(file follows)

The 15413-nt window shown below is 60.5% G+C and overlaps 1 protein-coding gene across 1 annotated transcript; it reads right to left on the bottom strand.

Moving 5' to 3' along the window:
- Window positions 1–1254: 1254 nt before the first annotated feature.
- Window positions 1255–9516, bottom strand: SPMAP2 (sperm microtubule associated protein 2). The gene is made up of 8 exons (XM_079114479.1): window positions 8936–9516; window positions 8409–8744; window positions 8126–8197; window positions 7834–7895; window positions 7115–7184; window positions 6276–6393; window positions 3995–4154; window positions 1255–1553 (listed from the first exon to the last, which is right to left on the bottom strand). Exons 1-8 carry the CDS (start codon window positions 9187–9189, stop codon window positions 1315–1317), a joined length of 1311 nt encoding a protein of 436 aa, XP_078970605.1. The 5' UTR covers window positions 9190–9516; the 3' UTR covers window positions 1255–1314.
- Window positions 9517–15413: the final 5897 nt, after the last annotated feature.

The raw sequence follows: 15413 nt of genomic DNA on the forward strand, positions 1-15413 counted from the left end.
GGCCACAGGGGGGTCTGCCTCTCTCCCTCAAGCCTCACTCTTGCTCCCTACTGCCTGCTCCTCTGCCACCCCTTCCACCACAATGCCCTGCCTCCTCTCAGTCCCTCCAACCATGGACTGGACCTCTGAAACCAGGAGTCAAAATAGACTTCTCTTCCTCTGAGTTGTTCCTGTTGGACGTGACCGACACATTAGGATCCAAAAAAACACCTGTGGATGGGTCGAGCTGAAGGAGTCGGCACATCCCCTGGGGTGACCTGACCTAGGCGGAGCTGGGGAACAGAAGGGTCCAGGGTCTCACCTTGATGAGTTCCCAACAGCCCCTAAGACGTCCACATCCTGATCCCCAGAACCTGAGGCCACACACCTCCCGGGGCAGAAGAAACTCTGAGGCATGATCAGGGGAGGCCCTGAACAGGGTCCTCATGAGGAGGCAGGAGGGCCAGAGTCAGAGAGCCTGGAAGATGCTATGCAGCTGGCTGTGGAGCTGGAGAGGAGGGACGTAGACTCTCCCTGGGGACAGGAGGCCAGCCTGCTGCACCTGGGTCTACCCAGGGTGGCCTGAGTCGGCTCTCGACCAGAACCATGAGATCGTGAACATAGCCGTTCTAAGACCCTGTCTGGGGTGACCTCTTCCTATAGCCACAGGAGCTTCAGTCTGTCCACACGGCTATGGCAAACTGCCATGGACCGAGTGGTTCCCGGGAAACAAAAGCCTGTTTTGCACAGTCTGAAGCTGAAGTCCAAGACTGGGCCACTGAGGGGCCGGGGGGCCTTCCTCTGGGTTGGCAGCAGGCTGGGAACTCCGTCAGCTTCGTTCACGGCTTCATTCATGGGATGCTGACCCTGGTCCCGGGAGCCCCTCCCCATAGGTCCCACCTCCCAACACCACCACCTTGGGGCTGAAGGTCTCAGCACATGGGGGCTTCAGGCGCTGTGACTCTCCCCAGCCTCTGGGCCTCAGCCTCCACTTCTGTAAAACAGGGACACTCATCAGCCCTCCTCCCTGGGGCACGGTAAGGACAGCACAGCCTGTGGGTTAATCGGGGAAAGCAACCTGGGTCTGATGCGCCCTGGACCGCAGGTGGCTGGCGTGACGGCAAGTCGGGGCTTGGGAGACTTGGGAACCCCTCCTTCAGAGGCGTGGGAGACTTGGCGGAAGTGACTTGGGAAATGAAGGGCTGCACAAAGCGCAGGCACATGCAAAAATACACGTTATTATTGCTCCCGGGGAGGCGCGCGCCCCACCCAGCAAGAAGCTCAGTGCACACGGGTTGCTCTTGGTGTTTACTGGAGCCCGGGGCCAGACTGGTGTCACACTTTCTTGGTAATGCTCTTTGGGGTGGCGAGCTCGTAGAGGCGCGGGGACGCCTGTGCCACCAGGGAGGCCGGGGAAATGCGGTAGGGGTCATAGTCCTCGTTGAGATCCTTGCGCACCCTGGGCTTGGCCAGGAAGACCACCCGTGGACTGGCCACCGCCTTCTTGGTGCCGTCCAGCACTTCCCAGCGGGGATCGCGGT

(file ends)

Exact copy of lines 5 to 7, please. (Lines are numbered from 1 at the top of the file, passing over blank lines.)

- Window positions 9517–15413: the final 5897 nt, after the last annotated feature.

The raw sequence follows: 15413 nt of genomic DNA on the forward strand, positions 1-15413 counted from the left end.
GGCCACAGGGGGGTCTGCCTCTCTCCCTCAAGCCTCACTCTTGCTCCCTACTGCCTGCTCCTCTGCCACCCCTTCCACCACAATGCCCTGCCTCCTCTCAGTCCCTCCAACCATGGACTGGACCTCTGAAACCAGGAGTCAAAATAGACTTCTCTTCCTCTGAGTTGTTCCTGTTGGACGTGACCGACACATTAGGATCCAAAAAAACACCTGTGGATGGGTCGAGCTGAAGGAGTCGGCACATCCCCTGGGGTGACCTGACCTAGGCGGAGCTGGGGAACAGAAGGGTCCAGGGTCTCACCTTGATGAGTTCCCAACAGCCCCTAAGACGTCCACATCCTGATCCCCAGAACCTGAGGCCACACACCTCCCGGGGCAGAAGAAACTCTGAGGCATGATCAGGGGAGGCCCTGAACAGGGTCCTCATGAGGAGGCAGGAGGGCCAGAGTCAGAGAGCCTGGAAGATGCTATGCAGCTGGCTGTGGAGCTGGAGAGGAGGGACGTAGACTCTCCCTGGGGACAGGAGGCCAGCCTGCTGCACCTGGGTCTACCCAGGGTGGCCTGAGTCGGCTCTCGACCAGAACCATGAGATCGTGAACATAGCCGTTCTAAGACCCTGTCTGGGGTGACCTCTTCCTATAGCCACAGGAGCTTCAGTCTGTCCACACGGCTATGGCAAACTGCCATGGACCGAGTGGTTCCCGGGAAACAAAAGCCTGTTTTGCACAGTCTGAAGCTGAAGTCCAAGACTGGGCCACTGAGGGGCCGGGGGGCCTTCCTCTGGGTTGGCAGCAGGCTGGGAACTCCGTCAGCTTCGTTCACGGCTTCATTCATGGGATGCTGACCCTGGTCCCGGGAGCCCCTCCCCATAGGTCCCACCTCCCAACACCACCACCTTGGGGCTGAAGGTCTCAGCACATGGGGGCTTCAGGCGCTGTGACTCTCCCCAGCCTCTGGGCCTCAGCCTCCACTTCTGTAAAACAGGGACACTCATCAGCCCTCCTCCCTGGGGCACGGTAAGGACAGCACAGCCTGTGGGTTAATCGGGGAAAGCAACCTGGGTCTGATGCGCCCTGGACCGCAGGTGGCTGGCGTGACGGCAAGTCGGGGCTTGGGAGACTTGGGAACCCCTCCTTCAGAGGCGTGGGAGACTTGGCGGAAGTGACTTGGGAAATGAAGGGCTGCACAAAGCGCAGGCACATGCAAAAATACACGTTATTATTGCTCCCGGGGAGGCGCGCGCCCCACCCAGCAAGAAGCTCAGTGCACACGGGTTGCTCTTGGTGTTTACTGGAGCCCGGGGCCAGACTGGTGTCACACTTTCTTGGTAATGCTCTTTGGGGTGGCGAGCTCGTAGAGGCGCGGGGACGCCTGTGCCACCAGGGAGGCCGGGGAAATGCGGTAGGGGTCATAGTCCTCGTTGAGATCCTTGCGCACCCTGGGCTTGGCCAGGAAGACCACCCGTGGACTGGCCACCGCCTTCTTGGTGCCGTCCAGCACTTCCCAGCGGGGATCGCGGT